To feed on their prey, species of Bipalium often evert their pharynges from their mouths, located on the midventral portion of their bodies, and secrete enzymes that begin the digestion of the prey. The liquefied tissues are sucked into the branching gut of the flatworms by ciliary action.[14]

Reproduction[edit]

Reproduction in Bipalium may be asexual or sexual and all species are hermaphroditic.

B. adventitium reproduces sexually and creates egg capsules, which hatch around 3 weeks post-deposition. The egg capsules have a tough exterior and generally contain multiple juveniles.[6]

B. kewense have rarely been observed using egg capsules as a primary method of reproduction. Asexual fragmentation is its main reproductive strategy in temperate regions and most individuals never develop sexual organs.[15] Juveniles of this species, unlike B. adventitium, do not appear the same coloration as parents in their early days.[16]

Toxicity[edit]

Recently, the presence of tetrodotoxin, a very potent neurotoxin, was recorded in B. adventitium and B. kewense.[17] It is the first record of tetrodotoxin in terrestrial invertebrates.

Invasive species[edit]

Drawings of the anterior region of 6 species of the genus Bipalium, 5 of which are invasive species, showing the differences in shape and color.

Little is known about the ecology of terrestrial planarians, but research has been done on different genera and species, including several native and invasive species in Brazil,[18] Arthurdendyus triangulatus,[19] Rhynchodemus [20] and Bipalium.[21]

Currently, four invasive species of Bipalium are known in the United States: B. adventitium, B. kewense, B. pennsylvanicum, and B. vagum.[11] These planarians are thought to have come to the US on horticultural plants.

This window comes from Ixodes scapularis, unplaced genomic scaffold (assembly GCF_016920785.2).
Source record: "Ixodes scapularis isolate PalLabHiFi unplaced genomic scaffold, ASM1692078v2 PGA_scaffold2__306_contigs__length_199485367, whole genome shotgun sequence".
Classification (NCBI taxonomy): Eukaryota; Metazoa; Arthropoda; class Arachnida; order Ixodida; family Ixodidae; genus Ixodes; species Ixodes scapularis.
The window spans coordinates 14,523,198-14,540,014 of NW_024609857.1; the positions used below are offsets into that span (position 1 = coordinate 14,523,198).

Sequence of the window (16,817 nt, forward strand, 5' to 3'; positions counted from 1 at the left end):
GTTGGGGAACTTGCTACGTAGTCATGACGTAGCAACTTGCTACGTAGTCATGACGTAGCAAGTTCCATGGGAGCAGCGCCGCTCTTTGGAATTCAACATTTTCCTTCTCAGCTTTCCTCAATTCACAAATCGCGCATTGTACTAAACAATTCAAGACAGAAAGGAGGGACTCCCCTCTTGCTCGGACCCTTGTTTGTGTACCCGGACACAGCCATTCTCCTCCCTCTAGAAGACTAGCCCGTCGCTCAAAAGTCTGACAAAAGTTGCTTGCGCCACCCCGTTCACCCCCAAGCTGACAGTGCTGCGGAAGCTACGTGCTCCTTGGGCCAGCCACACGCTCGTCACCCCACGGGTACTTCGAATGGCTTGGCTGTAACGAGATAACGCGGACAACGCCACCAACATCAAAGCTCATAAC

Bipalium kewense has been found commonly in American greenhouses since 1901.[22] This species is a voracious predator of earthworms, and has been identified a nuisance in the southern USA in earthworm-rearing beds.[23] Control of the species is difficult due to the lack of predators. As noted by the University of Florida IFAS department,

Other animals rarely devour land planarians, since surface secretions appear distasteful, if not toxic. Protozoans, including flagellates, ciliates, sporozoans, and nematodes have been detected in land planarians. Because of their cannibalistic habit, land planarians may be their own worst enemy.[24]

Specimens of Bipalium adventitium are characterized by a single dark dorsal stripe. They were first discovered in the US in California and New York[25] but have been found in Illinois[26] as well as most northern states[6] Bipalium kewense have five dark dorsal stripes and a partial dark collar. They have undergone several name changes since their discovery in North America. B. kewense is commonly found across the southern regions of the US.[16] B. kewense is found worldwide in tropical and subtropical regions.[15] Bipalium pennsylvanicum is characterized by its dark brown head and three dorsal stripes. Thus far, it has only been found in Pennsylvania and in coastal South Carolina in 2014.[27] Bipalium vagum is characterized by two dark dorsal blotches on the head, a thick black band around the neck, and three dark dorsal stripes. This species has recently been found in several Gulf Coast states.[11] Recently it was found in Mumbai, India.[citation needed]